In the world of McCarthy biographies, the senator transforms from real man to fictionalized symbol, an amalgamation of the various anti-communist bogeymen of the era. Evans details how major media outlets identify Senator McCarthy as a member of the House Committee on Un-American Activities. But McCarthy wasn’t really interested in Communists in Hollywood or local classrooms. McCarthy’s scope was more limited. “His main goal, oft-stated and sanctioned by the law, was to get his suspects out of the federal government and its policy-making system; all the battles in which he was engaged revolved around this central purpose,” writes Evans.

It is with this purpose in mind that McCarthy charged the State Department with harboring Communists in a speech in Wheeling, West Virginia on February 9, 1950, thrusting him into the spotlight as America’s most prominent red hunter. Despite Evans interviewing several surviving witnesses to McCarthy’s speech, resolving the controversy over whether McCarthy charged the State Department with housing “57” Communists or “205” Communists seems unlikely to be settled in this or any other treatment. Eyewitness perspectives are as varied as are those in Akira Kurosawa’s Rashomon.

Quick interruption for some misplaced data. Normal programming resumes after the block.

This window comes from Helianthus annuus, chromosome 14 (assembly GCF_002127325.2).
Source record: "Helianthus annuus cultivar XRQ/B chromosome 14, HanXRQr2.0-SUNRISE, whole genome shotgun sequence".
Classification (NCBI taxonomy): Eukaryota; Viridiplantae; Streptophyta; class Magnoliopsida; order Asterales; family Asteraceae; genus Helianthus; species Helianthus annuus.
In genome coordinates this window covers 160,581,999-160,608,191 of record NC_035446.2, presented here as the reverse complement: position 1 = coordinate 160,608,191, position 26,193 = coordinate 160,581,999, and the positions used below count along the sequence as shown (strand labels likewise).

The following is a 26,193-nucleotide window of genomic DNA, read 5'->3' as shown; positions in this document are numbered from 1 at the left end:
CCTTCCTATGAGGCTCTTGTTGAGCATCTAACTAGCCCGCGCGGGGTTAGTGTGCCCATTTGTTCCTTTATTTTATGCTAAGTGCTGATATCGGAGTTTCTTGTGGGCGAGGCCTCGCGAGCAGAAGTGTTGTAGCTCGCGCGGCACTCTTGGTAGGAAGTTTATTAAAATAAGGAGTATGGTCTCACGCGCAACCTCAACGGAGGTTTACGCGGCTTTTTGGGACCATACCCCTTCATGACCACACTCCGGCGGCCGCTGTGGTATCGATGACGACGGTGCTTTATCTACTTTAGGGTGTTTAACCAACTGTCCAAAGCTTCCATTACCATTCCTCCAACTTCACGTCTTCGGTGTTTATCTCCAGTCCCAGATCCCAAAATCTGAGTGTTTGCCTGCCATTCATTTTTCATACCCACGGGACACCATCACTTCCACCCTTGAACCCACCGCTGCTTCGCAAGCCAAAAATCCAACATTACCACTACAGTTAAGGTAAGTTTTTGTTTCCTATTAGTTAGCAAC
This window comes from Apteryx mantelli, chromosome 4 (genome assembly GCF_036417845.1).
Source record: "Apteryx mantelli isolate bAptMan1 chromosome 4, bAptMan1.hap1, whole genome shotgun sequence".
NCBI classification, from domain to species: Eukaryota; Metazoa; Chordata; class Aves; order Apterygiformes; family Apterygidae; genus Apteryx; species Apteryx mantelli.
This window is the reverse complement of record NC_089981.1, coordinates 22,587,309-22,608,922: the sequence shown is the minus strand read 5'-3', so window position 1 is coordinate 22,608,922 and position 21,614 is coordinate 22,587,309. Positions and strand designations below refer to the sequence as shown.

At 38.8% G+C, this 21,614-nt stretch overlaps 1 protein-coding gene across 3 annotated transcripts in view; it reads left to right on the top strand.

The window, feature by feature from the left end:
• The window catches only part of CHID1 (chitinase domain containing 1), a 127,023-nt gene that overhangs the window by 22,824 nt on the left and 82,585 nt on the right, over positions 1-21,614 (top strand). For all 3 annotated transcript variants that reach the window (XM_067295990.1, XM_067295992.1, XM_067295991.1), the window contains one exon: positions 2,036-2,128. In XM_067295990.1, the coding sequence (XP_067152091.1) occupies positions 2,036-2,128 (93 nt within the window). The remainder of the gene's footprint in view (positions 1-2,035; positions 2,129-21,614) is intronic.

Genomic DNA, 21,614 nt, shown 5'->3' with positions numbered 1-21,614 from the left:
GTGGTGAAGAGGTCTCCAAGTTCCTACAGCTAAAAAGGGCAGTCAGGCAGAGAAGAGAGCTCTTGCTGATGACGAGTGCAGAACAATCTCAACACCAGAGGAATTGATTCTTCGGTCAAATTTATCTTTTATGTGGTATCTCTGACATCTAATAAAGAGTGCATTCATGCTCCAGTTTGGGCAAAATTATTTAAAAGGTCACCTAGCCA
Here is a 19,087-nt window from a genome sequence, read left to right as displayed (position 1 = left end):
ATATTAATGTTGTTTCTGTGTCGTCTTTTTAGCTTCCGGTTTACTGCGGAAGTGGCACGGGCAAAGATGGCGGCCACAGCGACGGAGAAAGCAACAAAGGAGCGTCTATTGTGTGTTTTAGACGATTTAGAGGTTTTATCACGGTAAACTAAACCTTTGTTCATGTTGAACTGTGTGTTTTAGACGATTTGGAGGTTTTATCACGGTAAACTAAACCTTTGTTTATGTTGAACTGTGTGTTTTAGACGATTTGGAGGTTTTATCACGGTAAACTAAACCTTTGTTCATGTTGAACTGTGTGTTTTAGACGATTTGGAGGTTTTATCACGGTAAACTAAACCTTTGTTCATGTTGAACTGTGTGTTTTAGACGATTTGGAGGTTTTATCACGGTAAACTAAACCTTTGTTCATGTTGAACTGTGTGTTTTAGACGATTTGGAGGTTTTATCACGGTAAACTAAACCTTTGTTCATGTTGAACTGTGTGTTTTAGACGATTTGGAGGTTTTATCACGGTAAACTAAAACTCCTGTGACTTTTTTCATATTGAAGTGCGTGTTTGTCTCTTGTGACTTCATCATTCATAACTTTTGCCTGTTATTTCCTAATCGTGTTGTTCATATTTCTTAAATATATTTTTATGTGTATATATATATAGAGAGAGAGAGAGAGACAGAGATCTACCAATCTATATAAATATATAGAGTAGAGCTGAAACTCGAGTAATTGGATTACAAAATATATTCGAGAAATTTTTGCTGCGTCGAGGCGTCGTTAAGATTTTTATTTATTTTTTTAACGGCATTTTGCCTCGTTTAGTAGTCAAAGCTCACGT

Where Evans can offer more clarity is in the bizarre nature of the consequent congressional investigation of the State Department that morphed into an investigation of the accuser rather than the accused. Indeed, Maryland Senator Millard Tydings, the chairman of the committee, tellingly bellowed to his Wisconsin colleague: “[S]o far as I am concerned in this committee you are going to get one of the most complete investigations ever given in the history of this republic.” But McCarthy was not supposed to be the subject of the investigation, the State Department was.

Senators demanded that McCarthy name names. After his suggestions to present them in executive session were rebuffed, opposition senators deemed “naming names” a smear and a disgrace. Tydings himself repeatedly boasted of possessing a recording of McCarthy’s Wheeling speech, a smoking gun that he would reveal at the most opportune time. He never did. Under oath, Tydings conceded that he possessed no such recording. Tydings claimed that four committees of the previous congress had cleared the State Department of charges that it harbored Communists, but that claim too proved fallacious. So contemptuous of McCarthy were Democratic colleagues that the Wisconsin senator had trouble finishing whole sentences without interruption.